Erin Sparks: 24:42 You can actually customize a report that actually is really what they’re looking for, and break it down into, and you can also merge Search Console data along with Google Analytics data and a lot of different APIs at the same point, and you can really clow that picture much more than the individual siloed platforms that we’re used to digging in. So it’s really a good amalgam that’s a storytelling point for what you’re trying to achieve to the client. So now that’s a good point. We know and they are in the realm of these tools. I have keyword clusters. This is what’s really cool as well, is that no longer are we having keyword ranks as the potential key performance indicator, but starting to group these terms together, now we can actually start seeing more intent oriented reporting now than ever before. Now, if you have your pages well thought out and your site structure well thought out, reporting growth of areas of like buyer’s journey in a website, right, with organic traffic, that absolutely gives you SEO cred, does it not?
Bill Sebald: 25:51 Oh, for sure. I mean, the way that Google is ranking pages now, they’re ranking pages based on intent more than they ever did, and that was the big update that came with Hummingbird five years ago. I suspect with BERT, I got to get used to calling it BERT.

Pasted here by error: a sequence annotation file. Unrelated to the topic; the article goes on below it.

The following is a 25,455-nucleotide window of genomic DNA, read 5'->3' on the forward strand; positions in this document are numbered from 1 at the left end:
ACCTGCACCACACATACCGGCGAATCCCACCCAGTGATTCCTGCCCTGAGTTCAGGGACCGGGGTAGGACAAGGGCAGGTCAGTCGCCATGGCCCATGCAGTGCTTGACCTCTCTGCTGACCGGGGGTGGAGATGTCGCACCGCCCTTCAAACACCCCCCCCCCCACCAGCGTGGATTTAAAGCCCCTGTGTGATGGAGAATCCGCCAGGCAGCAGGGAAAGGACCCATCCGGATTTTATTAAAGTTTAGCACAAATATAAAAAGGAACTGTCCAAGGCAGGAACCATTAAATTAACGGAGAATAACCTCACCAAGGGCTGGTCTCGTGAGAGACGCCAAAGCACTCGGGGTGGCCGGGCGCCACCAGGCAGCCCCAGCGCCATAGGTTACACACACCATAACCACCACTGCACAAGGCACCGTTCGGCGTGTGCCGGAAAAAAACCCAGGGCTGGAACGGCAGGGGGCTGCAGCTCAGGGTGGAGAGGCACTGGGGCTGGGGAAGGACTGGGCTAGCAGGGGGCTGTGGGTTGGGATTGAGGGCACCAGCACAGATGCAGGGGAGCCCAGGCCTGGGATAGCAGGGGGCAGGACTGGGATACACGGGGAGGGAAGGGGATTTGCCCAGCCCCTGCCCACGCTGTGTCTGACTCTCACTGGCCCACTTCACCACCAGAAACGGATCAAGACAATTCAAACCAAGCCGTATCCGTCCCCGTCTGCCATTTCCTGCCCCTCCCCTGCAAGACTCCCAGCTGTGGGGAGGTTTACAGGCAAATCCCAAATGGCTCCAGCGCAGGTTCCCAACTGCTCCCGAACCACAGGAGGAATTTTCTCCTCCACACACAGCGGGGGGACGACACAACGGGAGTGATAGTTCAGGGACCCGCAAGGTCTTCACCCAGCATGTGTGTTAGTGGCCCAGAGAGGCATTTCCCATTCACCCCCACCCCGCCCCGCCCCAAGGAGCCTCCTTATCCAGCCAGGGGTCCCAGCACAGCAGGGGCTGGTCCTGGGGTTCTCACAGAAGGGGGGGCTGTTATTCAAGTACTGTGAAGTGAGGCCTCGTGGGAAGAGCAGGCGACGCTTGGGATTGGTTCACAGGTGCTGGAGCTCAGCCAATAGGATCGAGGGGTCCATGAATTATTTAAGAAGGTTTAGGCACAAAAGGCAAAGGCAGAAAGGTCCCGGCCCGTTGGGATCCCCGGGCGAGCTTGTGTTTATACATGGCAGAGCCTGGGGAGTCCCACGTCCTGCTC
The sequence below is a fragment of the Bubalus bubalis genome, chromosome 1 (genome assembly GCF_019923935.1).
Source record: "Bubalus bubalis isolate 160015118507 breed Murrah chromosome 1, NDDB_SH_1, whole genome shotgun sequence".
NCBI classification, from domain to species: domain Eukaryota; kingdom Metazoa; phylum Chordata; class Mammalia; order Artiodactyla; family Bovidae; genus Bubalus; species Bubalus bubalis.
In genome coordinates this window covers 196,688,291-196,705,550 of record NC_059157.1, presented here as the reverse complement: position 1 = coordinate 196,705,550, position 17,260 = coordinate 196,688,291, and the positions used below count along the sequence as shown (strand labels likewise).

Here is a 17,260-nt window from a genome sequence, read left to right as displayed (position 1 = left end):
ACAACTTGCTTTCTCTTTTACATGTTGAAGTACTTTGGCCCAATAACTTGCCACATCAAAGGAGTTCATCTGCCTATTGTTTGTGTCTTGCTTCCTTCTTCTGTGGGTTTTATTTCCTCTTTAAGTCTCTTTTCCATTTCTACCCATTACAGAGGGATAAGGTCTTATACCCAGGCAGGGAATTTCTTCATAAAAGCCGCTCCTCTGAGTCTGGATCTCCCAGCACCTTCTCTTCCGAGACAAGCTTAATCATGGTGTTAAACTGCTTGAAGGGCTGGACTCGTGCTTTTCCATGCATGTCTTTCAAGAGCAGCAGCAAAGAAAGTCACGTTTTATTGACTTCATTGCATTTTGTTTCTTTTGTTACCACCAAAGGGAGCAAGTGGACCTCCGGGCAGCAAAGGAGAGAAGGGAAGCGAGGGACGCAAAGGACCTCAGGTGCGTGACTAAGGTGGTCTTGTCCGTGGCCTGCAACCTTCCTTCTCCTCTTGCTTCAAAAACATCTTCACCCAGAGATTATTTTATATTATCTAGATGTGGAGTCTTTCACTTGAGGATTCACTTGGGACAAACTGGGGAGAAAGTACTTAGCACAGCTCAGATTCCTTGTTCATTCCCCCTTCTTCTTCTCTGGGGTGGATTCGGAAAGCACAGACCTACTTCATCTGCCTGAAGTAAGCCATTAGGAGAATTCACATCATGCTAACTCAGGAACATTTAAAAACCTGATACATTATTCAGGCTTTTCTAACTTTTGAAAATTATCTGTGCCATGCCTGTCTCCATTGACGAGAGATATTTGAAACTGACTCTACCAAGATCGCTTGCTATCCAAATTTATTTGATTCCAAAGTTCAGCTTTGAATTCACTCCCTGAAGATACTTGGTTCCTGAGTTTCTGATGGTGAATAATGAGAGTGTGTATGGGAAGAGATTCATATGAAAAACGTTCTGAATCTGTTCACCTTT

Erin Sparks: 26:04 I know.
Bill Sebald: 26:04 It’s just, it’s more of the same. They come up with these names. I know it’s an acronym but. You ever notice whenever they put out anything like this they give you this, Google gives you this explanation of what these big things are in a language that nobody can understand?
Erin Sparks: 26:18 Oh yeah.
Bill Sebald: 26:18 It’s the craziest. So now we’re as an SEO industry trying to scramble and interpret this language that.
Erin Sparks: 26:24 That’s patent oriented. That’s where it’s coming from. They’re patent submissions, and all of a sudden it bubbles up to the top and we have to figure out the acronysm for that. I don’t think it’s ever going to roll off, it’s a bilateral encoder. Oh, crap.
Bill Sebald: 26:40 Transformers is in there somewhere.